Over the last year or so, a group of us – including academics from the National Centre for Atmospheric Science (NCAS) and Leeds, Manchester Met and Cardiff Universities, as well as the climate charities 10:10 and Climate Outreach – have been taking stock of what we know about public engagement with climate change, and how to communicate about it in the most effective way, through the ‘Climate Communication Project (CCP)’. Continue reading “What’s next for the Climate Communication Project?”
Everyone likes a story. Stories have a uniquely captivating effect on the mind that transcends the boundaries of language and culture; if two people from opposite sides of the world read the same story translated into completely different languages, their brains undergo the same patterns of activity as they visualise the story and are carried through its emotional ups and downs. Research, on the other hand, operates in a language that is far from universal. It’s a major barrier to communication between researchers and the public, making people feel shut out from vital discussions. If we are to tackle global issues like climate change, we need ways to break down these barriers and engage people in a language they understand.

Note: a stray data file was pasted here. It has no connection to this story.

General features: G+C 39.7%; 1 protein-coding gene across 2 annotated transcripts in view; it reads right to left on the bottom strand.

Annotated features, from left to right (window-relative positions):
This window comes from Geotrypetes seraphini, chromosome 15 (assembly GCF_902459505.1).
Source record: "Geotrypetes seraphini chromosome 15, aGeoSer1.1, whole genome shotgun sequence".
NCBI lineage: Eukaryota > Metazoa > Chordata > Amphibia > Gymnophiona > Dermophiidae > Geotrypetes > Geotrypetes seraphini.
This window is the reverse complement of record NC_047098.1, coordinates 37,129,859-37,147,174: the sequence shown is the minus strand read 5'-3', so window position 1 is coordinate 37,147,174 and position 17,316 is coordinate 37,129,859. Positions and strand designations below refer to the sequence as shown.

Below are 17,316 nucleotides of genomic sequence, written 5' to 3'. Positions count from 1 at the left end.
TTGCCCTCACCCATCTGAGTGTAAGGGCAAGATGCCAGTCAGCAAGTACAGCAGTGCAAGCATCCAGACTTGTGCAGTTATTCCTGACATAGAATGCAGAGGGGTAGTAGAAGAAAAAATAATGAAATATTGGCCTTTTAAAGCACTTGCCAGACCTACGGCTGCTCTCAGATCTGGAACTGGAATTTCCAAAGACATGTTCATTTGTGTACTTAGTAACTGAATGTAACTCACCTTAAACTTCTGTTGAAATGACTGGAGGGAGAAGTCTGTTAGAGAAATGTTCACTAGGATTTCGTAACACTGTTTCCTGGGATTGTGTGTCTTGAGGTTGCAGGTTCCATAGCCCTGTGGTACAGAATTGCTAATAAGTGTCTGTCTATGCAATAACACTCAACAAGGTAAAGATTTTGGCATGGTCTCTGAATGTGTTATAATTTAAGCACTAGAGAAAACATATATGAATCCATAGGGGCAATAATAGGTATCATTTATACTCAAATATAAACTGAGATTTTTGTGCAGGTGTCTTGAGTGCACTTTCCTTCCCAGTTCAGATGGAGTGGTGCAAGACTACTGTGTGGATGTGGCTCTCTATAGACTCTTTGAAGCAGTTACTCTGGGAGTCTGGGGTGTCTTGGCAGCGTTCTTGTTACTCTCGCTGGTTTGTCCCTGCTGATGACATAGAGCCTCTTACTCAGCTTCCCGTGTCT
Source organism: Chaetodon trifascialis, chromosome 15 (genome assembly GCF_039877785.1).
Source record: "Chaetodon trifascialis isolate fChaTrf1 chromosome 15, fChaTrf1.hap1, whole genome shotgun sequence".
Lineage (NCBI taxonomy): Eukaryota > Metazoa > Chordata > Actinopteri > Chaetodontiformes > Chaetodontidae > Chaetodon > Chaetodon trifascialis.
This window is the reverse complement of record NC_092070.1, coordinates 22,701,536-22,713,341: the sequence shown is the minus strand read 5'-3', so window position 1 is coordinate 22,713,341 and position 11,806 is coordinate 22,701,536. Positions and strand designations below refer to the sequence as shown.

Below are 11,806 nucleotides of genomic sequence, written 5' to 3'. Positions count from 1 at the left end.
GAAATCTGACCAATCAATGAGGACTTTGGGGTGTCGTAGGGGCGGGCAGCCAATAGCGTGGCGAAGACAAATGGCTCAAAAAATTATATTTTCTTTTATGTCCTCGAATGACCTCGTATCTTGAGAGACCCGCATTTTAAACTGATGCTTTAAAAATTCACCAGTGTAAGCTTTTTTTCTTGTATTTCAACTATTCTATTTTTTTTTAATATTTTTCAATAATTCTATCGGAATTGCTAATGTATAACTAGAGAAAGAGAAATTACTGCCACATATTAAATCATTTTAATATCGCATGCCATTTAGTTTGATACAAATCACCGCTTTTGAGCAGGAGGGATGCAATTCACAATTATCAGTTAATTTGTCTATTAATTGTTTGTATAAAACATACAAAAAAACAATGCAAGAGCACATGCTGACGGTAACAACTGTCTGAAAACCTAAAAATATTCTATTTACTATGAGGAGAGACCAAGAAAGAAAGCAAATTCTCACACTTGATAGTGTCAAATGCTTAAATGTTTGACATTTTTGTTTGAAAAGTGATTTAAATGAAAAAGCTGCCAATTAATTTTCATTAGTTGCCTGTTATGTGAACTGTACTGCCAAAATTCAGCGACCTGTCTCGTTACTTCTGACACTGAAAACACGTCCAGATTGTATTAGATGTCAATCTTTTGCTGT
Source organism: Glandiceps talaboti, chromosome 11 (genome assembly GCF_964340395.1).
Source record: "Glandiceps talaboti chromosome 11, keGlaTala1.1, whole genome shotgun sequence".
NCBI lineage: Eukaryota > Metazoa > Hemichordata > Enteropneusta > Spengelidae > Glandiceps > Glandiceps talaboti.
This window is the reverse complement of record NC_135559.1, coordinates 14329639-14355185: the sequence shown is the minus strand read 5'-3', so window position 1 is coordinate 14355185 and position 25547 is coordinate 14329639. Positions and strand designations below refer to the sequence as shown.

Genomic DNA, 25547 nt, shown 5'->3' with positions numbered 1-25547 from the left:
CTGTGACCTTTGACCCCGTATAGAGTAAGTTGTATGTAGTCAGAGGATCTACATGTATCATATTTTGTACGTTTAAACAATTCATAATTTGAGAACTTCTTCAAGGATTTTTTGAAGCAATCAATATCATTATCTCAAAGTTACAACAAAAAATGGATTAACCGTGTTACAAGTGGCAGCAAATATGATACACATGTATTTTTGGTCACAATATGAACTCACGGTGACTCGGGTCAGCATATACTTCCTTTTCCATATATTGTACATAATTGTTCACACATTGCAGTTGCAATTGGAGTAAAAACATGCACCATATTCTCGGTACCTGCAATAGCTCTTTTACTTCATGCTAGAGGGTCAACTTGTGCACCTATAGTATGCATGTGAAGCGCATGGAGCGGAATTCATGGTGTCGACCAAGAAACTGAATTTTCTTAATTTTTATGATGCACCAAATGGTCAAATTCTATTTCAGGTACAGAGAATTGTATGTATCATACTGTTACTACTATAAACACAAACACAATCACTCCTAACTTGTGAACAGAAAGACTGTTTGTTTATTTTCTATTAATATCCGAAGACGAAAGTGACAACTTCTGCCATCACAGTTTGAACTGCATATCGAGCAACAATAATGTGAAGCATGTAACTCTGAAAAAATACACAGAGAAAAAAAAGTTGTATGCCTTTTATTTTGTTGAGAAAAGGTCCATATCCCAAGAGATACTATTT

An interesting article in Nature last year, by scientist and journalist Anita Makri, described how science communicated in the popular media sometimes leaves the public confused, and that in the ‘post-truth’ world, scientists are increasingly being ignored. Makri criticised what’s known as the ‘deficit model’ of the public understanding of science concluding that it’s partly scientists’ fault that they are being ignored. The message is clear. Scientists need to be less technical and perhaps even a bit more humble when putting over their messages. Over the last year at the British Geological Survey (BGS), we’ve been putting this theory into practice communicating our major UK Geoenergy Observatories investment to the public.